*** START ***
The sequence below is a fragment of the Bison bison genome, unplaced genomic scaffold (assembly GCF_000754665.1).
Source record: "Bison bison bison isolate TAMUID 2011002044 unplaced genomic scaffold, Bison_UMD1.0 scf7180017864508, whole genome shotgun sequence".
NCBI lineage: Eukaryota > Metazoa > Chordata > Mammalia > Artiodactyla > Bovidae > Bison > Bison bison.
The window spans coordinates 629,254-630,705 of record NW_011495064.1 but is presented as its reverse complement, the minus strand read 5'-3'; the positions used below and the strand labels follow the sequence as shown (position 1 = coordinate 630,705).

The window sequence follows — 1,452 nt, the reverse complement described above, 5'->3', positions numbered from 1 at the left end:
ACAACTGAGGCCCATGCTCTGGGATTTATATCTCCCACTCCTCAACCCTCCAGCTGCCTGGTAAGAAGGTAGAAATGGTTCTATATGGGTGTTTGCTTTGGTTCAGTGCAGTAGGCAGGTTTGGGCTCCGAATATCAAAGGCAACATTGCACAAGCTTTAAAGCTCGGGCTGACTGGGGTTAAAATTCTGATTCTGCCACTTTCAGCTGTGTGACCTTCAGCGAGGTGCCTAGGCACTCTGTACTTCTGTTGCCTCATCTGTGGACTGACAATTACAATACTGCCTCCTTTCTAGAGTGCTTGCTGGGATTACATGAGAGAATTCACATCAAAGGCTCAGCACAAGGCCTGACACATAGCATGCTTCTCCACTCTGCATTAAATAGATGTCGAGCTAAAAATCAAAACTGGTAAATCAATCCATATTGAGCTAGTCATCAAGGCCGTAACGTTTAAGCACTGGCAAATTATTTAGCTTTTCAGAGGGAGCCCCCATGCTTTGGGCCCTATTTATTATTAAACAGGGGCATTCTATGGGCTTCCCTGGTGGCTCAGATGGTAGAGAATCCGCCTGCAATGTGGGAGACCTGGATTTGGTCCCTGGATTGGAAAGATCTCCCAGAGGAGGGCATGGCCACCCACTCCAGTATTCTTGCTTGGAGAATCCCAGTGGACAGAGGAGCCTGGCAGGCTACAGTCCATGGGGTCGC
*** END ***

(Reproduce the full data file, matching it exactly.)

The sequence below is a fragment of the Bison bison genome, unplaced genomic scaffold (assembly GCF_000754665.1).
Source record: "Bison bison bison isolate TAMUID 2011002044 unplaced genomic scaffold, Bison_UMD1.0 scf7180017864508, whole genome shotgun sequence".
NCBI lineage: Eukaryota > Metazoa > Chordata > Mammalia > Artiodactyla > Bovidae > Bison > Bison bison.
The window spans coordinates 629,254-630,705 of record NW_011495064.1 but is presented as its reverse complement, the minus strand read 5'-3'; the positions used below and the strand labels follow the sequence as shown (position 1 = coordinate 630,705).

The window sequence follows — 1,452 nt, the reverse complement described above, 5'->3', positions numbered from 1 at the left end:
ACAACTGAGGCCCATGCTCTGGGATTTATATCTCCCACTCCTCAACCCTCCAGCTGCCTGGTAAGAAGGTAGAAATGGTTCTATATGGGTGTTTGCTTTGGTTCAGTGCAGTAGGCAGGTTTGGGCTCCGAATATCAAAGGCAACATTGCACAAGCTTTAAAGCTCGGGCTGACTGGGGTTAAAATTCTGATTCTGCCACTTTCAGCTGTGTGACCTTCAGCGAGGTGCCTAGGCACTCTGTACTTCTGTTGCCTCATCTGTGGACTGACAATTACAATACTGCCTCCTTTCTAGAGTGCTTGCTGGGATTACATGAGAGAATTCACATCAAAGGCTCAGCACAAGGCCTGACACATAGCATGCTTCTCCACTCTGCATTAAATAGATGTCGAGCTAAAAATCAAAACTGGTAAATCAATCCATATTGAGCTAGTCATCAAGGCCGTAACGTTTAAGCACTGGCAAATTATTTAGCTTTTCAGAGGGAGCCCCCATGCTTTGGGCCCTATTTATTATTAAACAGGGGCATTCTATGGGCTTCCCTGGTGGCTCAGATGGTAGAGAATCCGCCTGCAATGTGGGAGACCTGGATTTGGTCCCTGGATTGGAAAGATCTCCCAGAGGAGGGCATGGCCACCCACTCCAGTATTCTTGCTTGGAGAATCCCAGTGGACAGAGGAGCCTGGCAGGCTACAGTCCATGGGGTCGC